Women should go forth modestly

          This is what it says in the Christian Bible, and what the Prophet Mohammed (PBUH) said. Nowhere did he say that women should have their faces fully veiled and be covered from head to toe in shapeless black robes (the Abayah). This is tribal custom enforced by men.

          Even as recently as my Mother’s generation she and her friends would not dream of leaving the house without a headscarf covering her hair, and a coat covering her dress. She looked like the Egyptian women you see today who do not wear Abayahs, and yet are not fully Westernized. And if my Mother went to church she would certainly cover her head–and for weddings and funerals she would wear a hat with a veil.

So until about 50 years ago traces of Middle Eastern culture remained even in the UK. And it still persists of course most strongly in Spain where 700 years of Arab rule has left an indelible mark.

          At a recent art exhibition in our local village in the Valencia province I bought a painting of the roofs of our village from the perspective of the minaret of the mosque. (our mosque dates back more than 600 years and is not in use because it is unsafe). And amid the tumble of terracotta tiled roofs every house has a small rooftop courtyard. This was the territory of the women of the house where they would go unrobed and unveiled to wash and gossip.

          The apochryphal story is that the Muezzin who called the faithful to prayer from the minaret had to be blind so that he could not see the uncovered females of the village.

          If you want to know more about tribalism in the Middle East, and how since the 1970s their fabulous oil wealth is breaking down  tribalism in this fascinating and atavistic region read my book THE GULF “Reaping the Whirlwind”.  It is a linked series of stories set in The Arabian/Persian Gulf from the perspective of Western expatriates who have washed up there for whatever reason.

You can preview my book at:

http://www.amazon.com/author/mike richards

and download it if you have a KINDLE, if you do not, or you prefer a real book you can order from:


They offer free delivery worldwide




Stupid Women

          Miss Piggy of Muppet fame was a brilliant comic invention because, like all true comic inventions, her role contains a strong thread of truth. In the main modern Western women are shallow, vain and entirely self-centred

          The recently released movie DIANA has been panned by the critics for lacking depth or complexity. How could it have: Diana was quintessentially shallow, vain and self-centered—an Essex Girl with a posh accent. Ava Gardener was honest when she said “I am not deep, just endlessly shallow.”

          And in a recent story Oprah Winfrey was incensed because while shopping for a handbag at a cost of US$ 28,000 in Geneva the typically haughty Swiss salesgirl doubted that an African-American could afford such extravagance. But the essence of this story is not the overt racism of the Anglo-Germanic races. The true essence is how any educated woman of whatever race, colour or creed could contemplate spending that much money on a handbag.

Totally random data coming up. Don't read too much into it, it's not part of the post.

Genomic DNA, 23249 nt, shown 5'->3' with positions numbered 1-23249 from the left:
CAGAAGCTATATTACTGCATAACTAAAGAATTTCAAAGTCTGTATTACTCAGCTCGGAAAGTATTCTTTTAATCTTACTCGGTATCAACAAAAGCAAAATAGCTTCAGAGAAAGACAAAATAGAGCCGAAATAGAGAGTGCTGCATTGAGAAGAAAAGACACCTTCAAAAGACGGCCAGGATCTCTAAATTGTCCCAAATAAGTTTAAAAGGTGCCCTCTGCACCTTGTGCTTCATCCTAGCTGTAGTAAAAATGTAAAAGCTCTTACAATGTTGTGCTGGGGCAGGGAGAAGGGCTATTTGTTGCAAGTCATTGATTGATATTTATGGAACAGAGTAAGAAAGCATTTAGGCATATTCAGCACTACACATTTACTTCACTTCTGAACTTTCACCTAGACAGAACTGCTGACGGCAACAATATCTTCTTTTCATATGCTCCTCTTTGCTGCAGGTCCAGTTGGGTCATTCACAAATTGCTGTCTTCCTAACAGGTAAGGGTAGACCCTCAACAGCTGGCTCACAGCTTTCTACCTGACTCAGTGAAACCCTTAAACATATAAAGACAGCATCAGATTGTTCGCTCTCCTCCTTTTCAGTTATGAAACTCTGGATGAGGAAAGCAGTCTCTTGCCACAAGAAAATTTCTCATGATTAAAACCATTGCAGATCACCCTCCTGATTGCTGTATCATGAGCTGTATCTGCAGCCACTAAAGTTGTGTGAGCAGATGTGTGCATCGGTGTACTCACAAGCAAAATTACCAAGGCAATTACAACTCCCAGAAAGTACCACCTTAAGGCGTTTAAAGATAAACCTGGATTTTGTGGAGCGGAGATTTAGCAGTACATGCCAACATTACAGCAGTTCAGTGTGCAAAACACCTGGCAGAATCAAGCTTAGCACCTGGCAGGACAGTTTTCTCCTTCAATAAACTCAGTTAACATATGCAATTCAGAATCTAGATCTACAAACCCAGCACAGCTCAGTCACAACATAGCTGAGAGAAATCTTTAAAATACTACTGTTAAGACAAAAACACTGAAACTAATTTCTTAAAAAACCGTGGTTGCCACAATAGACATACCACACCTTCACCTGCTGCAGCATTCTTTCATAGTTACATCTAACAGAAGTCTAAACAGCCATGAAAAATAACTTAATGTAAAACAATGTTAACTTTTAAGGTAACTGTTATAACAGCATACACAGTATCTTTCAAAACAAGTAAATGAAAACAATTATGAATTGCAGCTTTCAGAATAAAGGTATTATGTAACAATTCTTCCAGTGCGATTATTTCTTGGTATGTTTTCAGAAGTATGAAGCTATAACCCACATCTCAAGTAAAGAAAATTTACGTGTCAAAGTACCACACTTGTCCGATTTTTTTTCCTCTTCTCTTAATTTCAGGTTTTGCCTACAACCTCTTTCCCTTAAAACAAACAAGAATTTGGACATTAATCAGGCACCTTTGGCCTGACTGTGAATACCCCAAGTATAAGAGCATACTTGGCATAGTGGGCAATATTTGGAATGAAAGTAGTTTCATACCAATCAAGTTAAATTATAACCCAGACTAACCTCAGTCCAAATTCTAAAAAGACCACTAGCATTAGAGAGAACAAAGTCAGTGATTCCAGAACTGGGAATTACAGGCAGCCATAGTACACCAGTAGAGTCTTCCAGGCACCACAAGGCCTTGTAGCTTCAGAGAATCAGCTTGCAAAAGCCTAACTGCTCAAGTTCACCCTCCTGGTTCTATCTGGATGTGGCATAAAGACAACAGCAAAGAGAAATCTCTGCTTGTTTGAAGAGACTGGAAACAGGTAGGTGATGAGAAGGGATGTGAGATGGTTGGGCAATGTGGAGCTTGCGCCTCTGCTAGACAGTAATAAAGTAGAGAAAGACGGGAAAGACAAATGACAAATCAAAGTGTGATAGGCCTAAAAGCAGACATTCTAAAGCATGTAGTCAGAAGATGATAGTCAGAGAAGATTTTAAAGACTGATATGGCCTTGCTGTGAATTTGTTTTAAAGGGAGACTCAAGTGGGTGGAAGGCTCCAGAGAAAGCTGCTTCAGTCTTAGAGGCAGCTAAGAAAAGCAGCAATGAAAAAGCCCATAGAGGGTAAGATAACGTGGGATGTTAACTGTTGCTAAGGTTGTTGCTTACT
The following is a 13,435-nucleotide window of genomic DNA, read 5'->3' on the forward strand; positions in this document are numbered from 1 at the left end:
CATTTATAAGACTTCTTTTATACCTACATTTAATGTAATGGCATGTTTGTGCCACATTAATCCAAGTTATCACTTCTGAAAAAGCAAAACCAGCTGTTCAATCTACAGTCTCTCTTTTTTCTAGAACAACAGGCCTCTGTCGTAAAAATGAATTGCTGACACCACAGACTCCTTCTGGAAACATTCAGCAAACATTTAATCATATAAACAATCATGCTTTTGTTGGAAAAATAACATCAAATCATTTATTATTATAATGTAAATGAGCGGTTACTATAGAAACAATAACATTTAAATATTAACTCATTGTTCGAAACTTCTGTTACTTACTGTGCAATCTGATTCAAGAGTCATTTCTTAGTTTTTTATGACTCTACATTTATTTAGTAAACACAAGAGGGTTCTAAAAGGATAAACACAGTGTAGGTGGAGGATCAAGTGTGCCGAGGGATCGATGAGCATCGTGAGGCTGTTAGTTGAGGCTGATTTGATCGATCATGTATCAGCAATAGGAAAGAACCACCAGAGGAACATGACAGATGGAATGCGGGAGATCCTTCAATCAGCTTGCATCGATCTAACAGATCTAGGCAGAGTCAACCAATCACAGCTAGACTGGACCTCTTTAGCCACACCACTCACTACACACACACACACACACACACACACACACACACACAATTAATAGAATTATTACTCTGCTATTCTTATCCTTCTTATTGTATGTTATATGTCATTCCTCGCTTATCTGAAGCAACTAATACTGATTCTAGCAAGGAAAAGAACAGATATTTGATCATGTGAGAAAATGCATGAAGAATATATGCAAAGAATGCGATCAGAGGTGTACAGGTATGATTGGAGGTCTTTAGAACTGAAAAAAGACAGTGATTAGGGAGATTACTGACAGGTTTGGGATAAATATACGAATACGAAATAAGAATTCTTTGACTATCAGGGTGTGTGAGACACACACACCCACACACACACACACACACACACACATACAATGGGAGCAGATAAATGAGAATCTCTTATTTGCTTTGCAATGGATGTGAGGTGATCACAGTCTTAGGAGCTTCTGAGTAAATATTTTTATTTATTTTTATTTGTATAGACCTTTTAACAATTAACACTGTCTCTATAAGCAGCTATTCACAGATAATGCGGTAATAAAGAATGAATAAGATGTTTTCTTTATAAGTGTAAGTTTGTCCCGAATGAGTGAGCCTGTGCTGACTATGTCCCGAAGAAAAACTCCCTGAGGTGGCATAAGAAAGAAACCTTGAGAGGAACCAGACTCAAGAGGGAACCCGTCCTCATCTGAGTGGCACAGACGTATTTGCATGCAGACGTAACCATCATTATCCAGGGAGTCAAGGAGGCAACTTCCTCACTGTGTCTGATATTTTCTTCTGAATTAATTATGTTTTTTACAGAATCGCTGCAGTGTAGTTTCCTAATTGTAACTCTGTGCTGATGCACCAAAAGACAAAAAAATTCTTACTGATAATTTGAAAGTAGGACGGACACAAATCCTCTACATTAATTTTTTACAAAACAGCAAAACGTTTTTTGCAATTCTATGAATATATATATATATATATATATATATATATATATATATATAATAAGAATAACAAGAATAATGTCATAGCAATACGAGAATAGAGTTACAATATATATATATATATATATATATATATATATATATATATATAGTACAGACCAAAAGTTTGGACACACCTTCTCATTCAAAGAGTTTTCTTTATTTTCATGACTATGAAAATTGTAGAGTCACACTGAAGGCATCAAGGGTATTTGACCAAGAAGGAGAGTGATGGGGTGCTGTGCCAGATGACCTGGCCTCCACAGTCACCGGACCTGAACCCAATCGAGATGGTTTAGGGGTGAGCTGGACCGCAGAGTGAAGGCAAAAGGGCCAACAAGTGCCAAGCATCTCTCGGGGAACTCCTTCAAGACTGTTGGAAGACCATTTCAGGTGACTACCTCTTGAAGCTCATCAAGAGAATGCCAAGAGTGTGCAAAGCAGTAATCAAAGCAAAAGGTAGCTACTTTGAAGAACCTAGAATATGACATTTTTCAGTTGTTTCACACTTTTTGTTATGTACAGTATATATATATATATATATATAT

I now know 9 women of a certain age whose husbands/partners have walked out after 20, 30 and even 40 years leaving them bitter, hostile and lonely and thinking that they have been hard done to. Yet these women treated their relationships/ marriages as a base of operations, lying or cheating or stealing from their partners (and in some cases all three). They neglected their relationship in favour of going to the spa, lunching with friends, and going boutique shopping every day to buy outrageously expensive items they could not afford.

          When I challenged one of them about her out-of-control spending she said “You don’t understand . . . it’s not a question of need . . . it’s a question of want.”

          They considered themselves independent women in the modern manner—but unlike the truly independent highly educated modern young girl who expects to go Dutch on a date, and when in a relationship pays her share of the bills, these women have never made a mortgage payment, or paid an electricity bill, or the land taxes. And what is more they expected their partners to subsidize their extravagant lifestyle. At least Oprah was spending her own money.

          In my book THE GULF: “Reaping the Whirlwind” I tell the stories of American and British expatriates who wash up in The Arabian Gulf for whatever reason—and mostly the reason is the infidelity and/or extravagance of their wives/lovers.

One story I did not tell is of a Third World Charlie who was fortunate enough to get an American Green Card in the lottery, and went to live in the USA. His wife, confronted with this consumerist Paradise, went crazy. At one point she bought 4 brand new cars on credit. He had to declare bankruptcy, sell his home, divorce his wife, and was fortunate enough to find high paid employment in The Gulf and get out of the deep hole dug by his wife’s greed.

          And like most of the other estranged males I know he is now a very happy man married to a lovely Filipina girl half his age (and one has married a very wealthy Swedish widow) while his ex-wife lives in lonely poverty. How stupid is that?